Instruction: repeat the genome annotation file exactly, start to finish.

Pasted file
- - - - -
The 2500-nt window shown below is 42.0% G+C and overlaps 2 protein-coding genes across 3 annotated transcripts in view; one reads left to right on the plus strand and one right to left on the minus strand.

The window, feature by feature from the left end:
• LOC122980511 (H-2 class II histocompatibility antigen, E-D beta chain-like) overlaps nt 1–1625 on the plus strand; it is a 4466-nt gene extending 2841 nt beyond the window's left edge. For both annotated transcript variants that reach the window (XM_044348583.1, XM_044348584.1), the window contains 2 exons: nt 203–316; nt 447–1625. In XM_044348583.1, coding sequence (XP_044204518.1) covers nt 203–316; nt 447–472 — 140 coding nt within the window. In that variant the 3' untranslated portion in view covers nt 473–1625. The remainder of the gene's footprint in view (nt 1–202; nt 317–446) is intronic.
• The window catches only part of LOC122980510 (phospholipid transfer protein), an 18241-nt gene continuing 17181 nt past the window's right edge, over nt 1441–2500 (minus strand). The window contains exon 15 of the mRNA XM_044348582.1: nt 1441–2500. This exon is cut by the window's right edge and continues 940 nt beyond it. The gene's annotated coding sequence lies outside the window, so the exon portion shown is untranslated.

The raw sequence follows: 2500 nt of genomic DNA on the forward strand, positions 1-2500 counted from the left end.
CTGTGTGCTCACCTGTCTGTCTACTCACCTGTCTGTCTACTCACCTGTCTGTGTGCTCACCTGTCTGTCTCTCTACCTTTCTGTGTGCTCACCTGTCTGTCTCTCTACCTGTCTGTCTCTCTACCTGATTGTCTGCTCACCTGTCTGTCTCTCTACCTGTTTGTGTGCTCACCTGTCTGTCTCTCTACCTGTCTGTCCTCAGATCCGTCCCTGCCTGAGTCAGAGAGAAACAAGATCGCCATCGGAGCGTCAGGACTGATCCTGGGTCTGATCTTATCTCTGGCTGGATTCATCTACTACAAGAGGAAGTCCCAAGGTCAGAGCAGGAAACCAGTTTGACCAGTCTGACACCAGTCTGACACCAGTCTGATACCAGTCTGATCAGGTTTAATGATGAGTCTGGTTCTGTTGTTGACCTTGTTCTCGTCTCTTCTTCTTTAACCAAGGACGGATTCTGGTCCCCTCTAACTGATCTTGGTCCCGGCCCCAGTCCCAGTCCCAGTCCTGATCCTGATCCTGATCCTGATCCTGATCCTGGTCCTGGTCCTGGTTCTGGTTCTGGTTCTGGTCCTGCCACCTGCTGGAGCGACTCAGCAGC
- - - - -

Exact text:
The 2500-nt window shown below is 42.0% G+C and overlaps 2 protein-coding genes across 3 annotated transcripts in view; one reads left to right on the plus strand and one right to left on the minus strand.

The window, feature by feature from the left end:
• LOC122980511 (H-2 class II histocompatibility antigen, E-D beta chain-like) overlaps nt 1–1625 on the plus strand; it is a 4466-nt gene extending 2841 nt beyond the window's left edge. For both annotated transcript variants that reach the window (XM_044348583.1, XM_044348584.1), the window contains 2 exons: nt 203–316; nt 447–1625. In XM_044348583.1, coding sequence (XP_044204518.1) covers nt 203–316; nt 447–472 — 140 coding nt within the window. In that variant the 3' untranslated portion in view covers nt 473–1625. The remainder of the gene's footprint in view (nt 1–202; nt 317–446) is intronic.
• The window catches only part of LOC122980510 (phospholipid transfer protein), an 18241-nt gene continuing 17181 nt past the window's right edge, over nt 1441–2500 (minus strand). The window contains exon 15 of the mRNA XM_044348582.1: nt 1441–2500. This exon is cut by the window's right edge and continues 940 nt beyond it. The gene's annotated coding sequence lies outside the window, so the exon portion shown is untranslated.

The raw sequence follows: 2500 nt of genomic DNA on the forward strand, positions 1-2500 counted from the left end.
CTGTGTGCTCACCTGTCTGTCTACTCACCTGTCTGTCTACTCACCTGTCTGTGTGCTCACCTGTCTGTCTCTCTACCTTTCTGTGTGCTCACCTGTCTGTCTCTCTACCTGTCTGTCTCTCTACCTGATTGTCTGCTCACCTGTCTGTCTCTCTACCTGTTTGTGTGCTCACCTGTCTGTCTCTCTACCTGTCTGTCCTCAGATCCGTCCCTGCCTGAGTCAGAGAGAAACAAGATCGCCATCGGAGCGTCAGGACTGATCCTGGGTCTGATCTTATCTCTGGCTGGATTCATCTACTACAAGAGGAAGTCCCAAGGTCAGAGCAGGAAACCAGTTTGACCAGTCTGACACCAGTCTGACACCAGTCTGATACCAGTCTGATCAGGTTTAATGATGAGTCTGGTTCTGTTGTTGACCTTGTTCTCGTCTCTTCTTCTTTAACCAAGGACGGATTCTGGTCCCCTCTAACTGATCTTGGTCCCGGCCCCAGTCCCAGTCCCAGTCCTGATCCTGATCCTGATCCTGATCCTGATCCTGGTCCTGGTCCTGGTTCTGGTTCTGGTTCTGGTCCTGCCACCTGCTGGAGCGACTCAGCAGC